2012: The year Virgin Galactic makes private space travel a reality

2012: The year Virgin Galactic makes private space travel a reality

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News & Events - Engineering News

January 4, 2012

Private companies have made a significant amount of progress in engineering spacecraft for leisure travel, prompting a growing number of everyday people to pursue their dreams of spaceflight.

The retirement of NASA's Space Shuttle program this past summer prompted a wave of competition among private businesses across the U.S. and the world, as they compete to develop spacecraft capable of not only carrying astronauts to the International Space Station (ISS), but also bringing tourists on trips to space. In the past – not even a decade ago – such travel was limited to the very wealthy, but companies such as Virgin Galactic are making what was once a dream into a startling reality.

The first flights of spacecraft that will take private citizens into space are set to take off this year. Surprisingly, booking such a trip is less complicated than one would anticipate, The New York Times reports. Those intrigued by the vastness of space can sign up on the internet through many company's websites. They will, however, have to fork over a substantial down payment, one that is significantly higher than the fees one would expect a commercial airline to charge for a first-class ticket.

Virgin Galactic, part of British billionaire Richard Branson's Virgin empire, will offer tourists and science enthusiasts the chance to travel just beyond the space barrier this year. The company engineered and developed a rocket ship specifically for the purpose, and it is charging less for tickets than the tens of millions of dollars a lucky few have paid to travel aboard one of Russia's rockets to the ISS.

While still exciting, a trip aboard a Virgin Galactic spacecraft offers a different experience from a NASA's Space Shuttle or a Russian Soyuz. Virgin Galactic will take passengers on a 150-minute journey through space. Passengers will experience weightlessness for approximately five minutes, according to the company. How much will such an experience run the average traveler? A mere $200,000 – with a $20,000 down payment, of course.

Aside from enabling private citizens to travel into space, Branson asserted that engineers would use Virgin Galactic to aid in their research, Fast Company reports. In an interview, the mogul affirmed that the company's spacecraft were built to exacting specifications, and that they were able to mitigate much of the deleterious environmental effects of NASA's Space Shuttle program.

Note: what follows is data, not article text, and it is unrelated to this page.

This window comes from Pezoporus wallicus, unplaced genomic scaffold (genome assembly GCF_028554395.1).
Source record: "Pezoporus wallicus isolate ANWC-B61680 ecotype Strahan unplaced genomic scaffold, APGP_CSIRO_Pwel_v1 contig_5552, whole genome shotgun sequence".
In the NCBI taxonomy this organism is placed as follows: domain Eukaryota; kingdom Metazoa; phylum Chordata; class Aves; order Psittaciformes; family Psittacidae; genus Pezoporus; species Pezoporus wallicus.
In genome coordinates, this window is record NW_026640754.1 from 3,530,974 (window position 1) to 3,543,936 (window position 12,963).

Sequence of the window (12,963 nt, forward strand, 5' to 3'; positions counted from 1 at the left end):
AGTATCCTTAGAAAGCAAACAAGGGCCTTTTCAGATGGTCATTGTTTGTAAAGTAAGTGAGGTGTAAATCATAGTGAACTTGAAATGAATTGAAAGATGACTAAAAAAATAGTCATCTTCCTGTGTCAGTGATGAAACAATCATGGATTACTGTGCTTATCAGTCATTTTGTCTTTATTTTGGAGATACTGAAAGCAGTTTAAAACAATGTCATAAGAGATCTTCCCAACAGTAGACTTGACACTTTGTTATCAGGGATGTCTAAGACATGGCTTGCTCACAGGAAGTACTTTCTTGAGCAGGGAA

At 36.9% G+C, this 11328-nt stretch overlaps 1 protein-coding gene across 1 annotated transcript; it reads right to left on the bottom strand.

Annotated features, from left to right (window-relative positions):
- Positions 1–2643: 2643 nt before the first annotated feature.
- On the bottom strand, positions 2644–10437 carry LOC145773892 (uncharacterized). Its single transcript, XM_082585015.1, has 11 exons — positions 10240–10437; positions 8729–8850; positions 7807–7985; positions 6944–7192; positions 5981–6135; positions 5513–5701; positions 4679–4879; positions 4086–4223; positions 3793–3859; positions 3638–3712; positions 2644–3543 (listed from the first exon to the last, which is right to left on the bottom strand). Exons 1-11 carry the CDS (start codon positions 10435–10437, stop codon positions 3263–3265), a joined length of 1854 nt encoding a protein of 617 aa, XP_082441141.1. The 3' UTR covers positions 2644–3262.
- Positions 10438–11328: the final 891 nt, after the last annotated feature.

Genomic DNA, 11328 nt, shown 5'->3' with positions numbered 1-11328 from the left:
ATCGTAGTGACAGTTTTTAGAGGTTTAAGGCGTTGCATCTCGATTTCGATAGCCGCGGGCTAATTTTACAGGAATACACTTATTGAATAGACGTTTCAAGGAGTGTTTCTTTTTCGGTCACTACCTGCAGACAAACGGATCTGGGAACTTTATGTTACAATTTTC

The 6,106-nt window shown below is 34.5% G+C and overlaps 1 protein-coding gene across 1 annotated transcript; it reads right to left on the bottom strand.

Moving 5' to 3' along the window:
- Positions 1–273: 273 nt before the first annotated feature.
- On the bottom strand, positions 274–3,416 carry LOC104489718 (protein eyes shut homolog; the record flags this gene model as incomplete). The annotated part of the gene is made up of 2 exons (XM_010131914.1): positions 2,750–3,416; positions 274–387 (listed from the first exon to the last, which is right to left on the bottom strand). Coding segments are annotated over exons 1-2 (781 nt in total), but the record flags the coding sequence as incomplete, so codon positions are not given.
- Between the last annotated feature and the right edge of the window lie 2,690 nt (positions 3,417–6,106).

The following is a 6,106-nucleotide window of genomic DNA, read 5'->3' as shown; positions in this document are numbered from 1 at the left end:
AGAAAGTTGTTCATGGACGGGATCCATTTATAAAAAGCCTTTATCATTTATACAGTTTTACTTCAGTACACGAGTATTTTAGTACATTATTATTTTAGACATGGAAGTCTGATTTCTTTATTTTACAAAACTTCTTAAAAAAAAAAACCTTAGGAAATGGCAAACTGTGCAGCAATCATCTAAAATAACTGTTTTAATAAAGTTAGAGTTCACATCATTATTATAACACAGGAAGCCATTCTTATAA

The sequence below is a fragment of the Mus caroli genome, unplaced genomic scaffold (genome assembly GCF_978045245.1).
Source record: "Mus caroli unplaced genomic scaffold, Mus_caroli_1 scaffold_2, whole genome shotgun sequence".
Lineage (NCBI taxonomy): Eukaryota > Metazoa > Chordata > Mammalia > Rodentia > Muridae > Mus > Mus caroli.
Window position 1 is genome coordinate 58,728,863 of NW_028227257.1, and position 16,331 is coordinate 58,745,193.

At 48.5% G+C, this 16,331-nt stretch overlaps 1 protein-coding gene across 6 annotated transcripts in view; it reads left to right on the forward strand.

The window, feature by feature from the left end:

"First of all, our space company, because our technology is brand new and not 40 years old as NASA's was, we will be able to put someone into space for less than the environmental price of an economy class ticket from London to New York and back," he said. "On top of that, we can put satellites into space for almost no carbon output because we’re launching them from 60,000 feet rather than land-based satellite launches. So we definitely will bring the carbon footprint of space travel down quite dramatically."

Thus far, 475 people have reserved a place on a Virgin Galactic flight. A majority have already paid the full ticket price, and are simply waiting for final safety and regulatory approval, according to the Times. While Virgin Galactic spacecraft will not orbit the Earth, they will soar 62 miles above its surface. First, however, they will complete a three-day training course at the company's training facility in New Mexico.

They will subsequently load onto a rocket ship attached to a carrier plane that will fly 50,000 feet into the air. At that point, the rocket will detach and soar more than 300,000 feet into the air. When weightlessness is achieved, passengers will be able to unbuckle and experience zero gravity.

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